Results 1 to 2 of 2
  1. david11's Avatar
    Senior Member
    Student or Learner
    • Member Info
      • Native Language:
      • Tamil
      • Home Country:
      • India
      • Current Location:
      • India

    • Join Date: Nov 2011
    • Posts: 588

    Love for you or love of you?

    1)I abjure my love of you!

    2)I abjure my love for you!

    The first one is given as an example for the word "abjure". However, so far, I have seen only "love for you" to mean "the love I have for you" but I haven't seen something like the first one. Is it common?

  2. BobK's Avatar
    Harmless drudge
    English Teacher
    • Member Info
      • Native Language:
      • English
      • Home Country:
      • UK
      • Current Location:
      • UK

    • Join Date: Jul 2006
    • Posts: 16,037

    Re: Love for you or love of you?

    Either would be acceptable, but I don't see how anyone can abjure love. You can abjure a right or a practice, or a claim, or an aspiration or..., but if you love something or someone that's the way it is. You can swear not to do anything about that love, but what you're abjuring is not love.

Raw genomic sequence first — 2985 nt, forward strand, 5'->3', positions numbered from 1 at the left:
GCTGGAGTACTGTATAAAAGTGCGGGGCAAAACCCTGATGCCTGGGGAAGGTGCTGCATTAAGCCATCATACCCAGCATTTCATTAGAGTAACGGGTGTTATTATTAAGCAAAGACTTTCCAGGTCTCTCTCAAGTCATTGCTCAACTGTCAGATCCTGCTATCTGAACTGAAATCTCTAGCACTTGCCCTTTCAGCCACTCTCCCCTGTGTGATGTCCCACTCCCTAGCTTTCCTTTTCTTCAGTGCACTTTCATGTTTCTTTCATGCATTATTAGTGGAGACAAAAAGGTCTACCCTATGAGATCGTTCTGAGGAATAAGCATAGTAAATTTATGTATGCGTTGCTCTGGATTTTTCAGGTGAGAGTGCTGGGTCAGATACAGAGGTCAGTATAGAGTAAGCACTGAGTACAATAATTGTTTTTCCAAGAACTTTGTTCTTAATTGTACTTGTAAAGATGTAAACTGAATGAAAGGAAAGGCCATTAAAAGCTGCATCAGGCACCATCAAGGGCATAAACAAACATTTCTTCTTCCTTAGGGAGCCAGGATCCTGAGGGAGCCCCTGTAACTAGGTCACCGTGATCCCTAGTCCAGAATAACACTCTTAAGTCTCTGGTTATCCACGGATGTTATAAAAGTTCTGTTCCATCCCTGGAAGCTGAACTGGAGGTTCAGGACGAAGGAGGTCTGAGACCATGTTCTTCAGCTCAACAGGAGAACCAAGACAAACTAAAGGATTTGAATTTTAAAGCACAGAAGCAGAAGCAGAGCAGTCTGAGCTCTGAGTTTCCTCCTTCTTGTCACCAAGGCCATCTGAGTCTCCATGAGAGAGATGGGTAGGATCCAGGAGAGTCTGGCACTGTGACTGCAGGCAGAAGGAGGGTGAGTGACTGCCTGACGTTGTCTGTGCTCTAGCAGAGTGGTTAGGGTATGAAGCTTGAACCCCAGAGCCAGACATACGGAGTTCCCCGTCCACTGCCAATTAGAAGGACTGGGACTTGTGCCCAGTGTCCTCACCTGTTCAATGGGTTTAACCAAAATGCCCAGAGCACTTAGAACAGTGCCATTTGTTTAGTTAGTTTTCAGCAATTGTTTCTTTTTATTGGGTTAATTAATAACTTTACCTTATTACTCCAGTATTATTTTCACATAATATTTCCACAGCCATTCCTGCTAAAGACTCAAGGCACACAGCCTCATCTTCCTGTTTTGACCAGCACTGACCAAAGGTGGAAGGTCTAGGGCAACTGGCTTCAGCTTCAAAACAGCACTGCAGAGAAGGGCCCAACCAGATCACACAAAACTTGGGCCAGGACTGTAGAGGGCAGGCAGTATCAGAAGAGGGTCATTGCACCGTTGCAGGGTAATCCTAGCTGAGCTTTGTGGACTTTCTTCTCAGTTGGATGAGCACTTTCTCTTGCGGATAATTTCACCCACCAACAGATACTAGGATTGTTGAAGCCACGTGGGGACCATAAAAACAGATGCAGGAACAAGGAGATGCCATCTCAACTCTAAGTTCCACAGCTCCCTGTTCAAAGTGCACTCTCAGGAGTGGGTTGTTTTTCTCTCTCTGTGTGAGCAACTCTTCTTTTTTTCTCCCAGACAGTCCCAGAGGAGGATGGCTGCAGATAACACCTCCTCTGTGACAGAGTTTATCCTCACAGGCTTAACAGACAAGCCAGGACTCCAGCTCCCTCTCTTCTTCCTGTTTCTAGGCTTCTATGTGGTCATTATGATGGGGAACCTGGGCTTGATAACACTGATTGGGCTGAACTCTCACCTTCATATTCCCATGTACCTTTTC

Similar Threads

  1. [General] My child, an offspring of a forbidden love you are, of love that had no right
    By Marina Gaidar in forum Ask a Teacher
    Replies: 3
    Last Post: 11-Jan-2013, 00:14
  2. [General] love to read/ love reading
    By antonyan in forum Ask a Teacher
    Replies: 7
    Last Post: 21-Aug-2012, 20:24
  3. I love to read or I love reading?
    By hugsandkisses in forum Ask a Teacher
    Replies: 2
    Last Post: 21-Sep-2008, 04:31


Posting Permissions

  • You may not post new threads
  • You may not post replies
  • You may not post attachments
  • You may not edit your posts